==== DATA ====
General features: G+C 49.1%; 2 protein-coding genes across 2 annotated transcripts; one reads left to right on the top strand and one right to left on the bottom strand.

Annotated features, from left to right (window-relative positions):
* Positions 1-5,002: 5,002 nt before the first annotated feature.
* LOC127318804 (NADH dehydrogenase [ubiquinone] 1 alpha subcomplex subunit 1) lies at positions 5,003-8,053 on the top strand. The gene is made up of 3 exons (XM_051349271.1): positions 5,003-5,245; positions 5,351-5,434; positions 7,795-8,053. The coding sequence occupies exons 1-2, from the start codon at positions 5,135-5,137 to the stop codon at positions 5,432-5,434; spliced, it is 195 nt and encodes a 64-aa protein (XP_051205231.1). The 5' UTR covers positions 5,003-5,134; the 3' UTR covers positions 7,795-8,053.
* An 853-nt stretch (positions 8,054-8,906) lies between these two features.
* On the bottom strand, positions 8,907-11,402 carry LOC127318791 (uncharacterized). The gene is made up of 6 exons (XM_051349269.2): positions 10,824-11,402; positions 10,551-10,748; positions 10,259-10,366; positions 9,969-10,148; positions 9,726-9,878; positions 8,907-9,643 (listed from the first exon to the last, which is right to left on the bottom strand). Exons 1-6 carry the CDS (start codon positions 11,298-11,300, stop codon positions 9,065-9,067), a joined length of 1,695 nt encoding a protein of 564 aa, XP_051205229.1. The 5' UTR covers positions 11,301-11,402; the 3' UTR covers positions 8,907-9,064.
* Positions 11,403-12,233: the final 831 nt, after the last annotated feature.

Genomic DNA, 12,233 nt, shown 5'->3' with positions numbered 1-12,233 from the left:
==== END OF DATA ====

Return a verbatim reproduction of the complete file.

General features: G+C 49.1%; 2 protein-coding genes across 2 annotated transcripts; one reads left to right on the top strand and one right to left on the bottom strand.

Annotated features, from left to right (window-relative positions):
* Positions 1-5,002: 5,002 nt before the first annotated feature.
* LOC127318804 (NADH dehydrogenase [ubiquinone] 1 alpha subcomplex subunit 1) lies at positions 5,003-8,053 on the top strand. The gene is made up of 3 exons (XM_051349271.1): positions 5,003-5,245; positions 5,351-5,434; positions 7,795-8,053. The coding sequence occupies exons 1-2, from the start codon at positions 5,135-5,137 to the stop codon at positions 5,432-5,434; spliced, it is 195 nt and encodes a 64-aa protein (XP_051205231.1). The 5' UTR covers positions 5,003-5,134; the 3' UTR covers positions 7,795-8,053.
* An 853-nt stretch (positions 8,054-8,906) lies between these two features.
* On the bottom strand, positions 8,907-11,402 carry LOC127318791 (uncharacterized). The gene is made up of 6 exons (XM_051349269.2): positions 10,824-11,402; positions 10,551-10,748; positions 10,259-10,366; positions 9,969-10,148; positions 9,726-9,878; positions 8,907-9,643 (listed from the first exon to the last, which is right to left on the bottom strand). Exons 1-6 carry the CDS (start codon positions 11,298-11,300, stop codon positions 9,065-9,067), a joined length of 1,695 nt encoding a protein of 564 aa, XP_051205229.1. The 5' UTR covers positions 11,301-11,402; the 3' UTR covers positions 8,907-9,064.
* Positions 11,403-12,233: the final 831 nt, after the last annotated feature.

Genomic DNA, 12,233 nt, shown 5'->3' with positions numbered 1-12,233 from the left: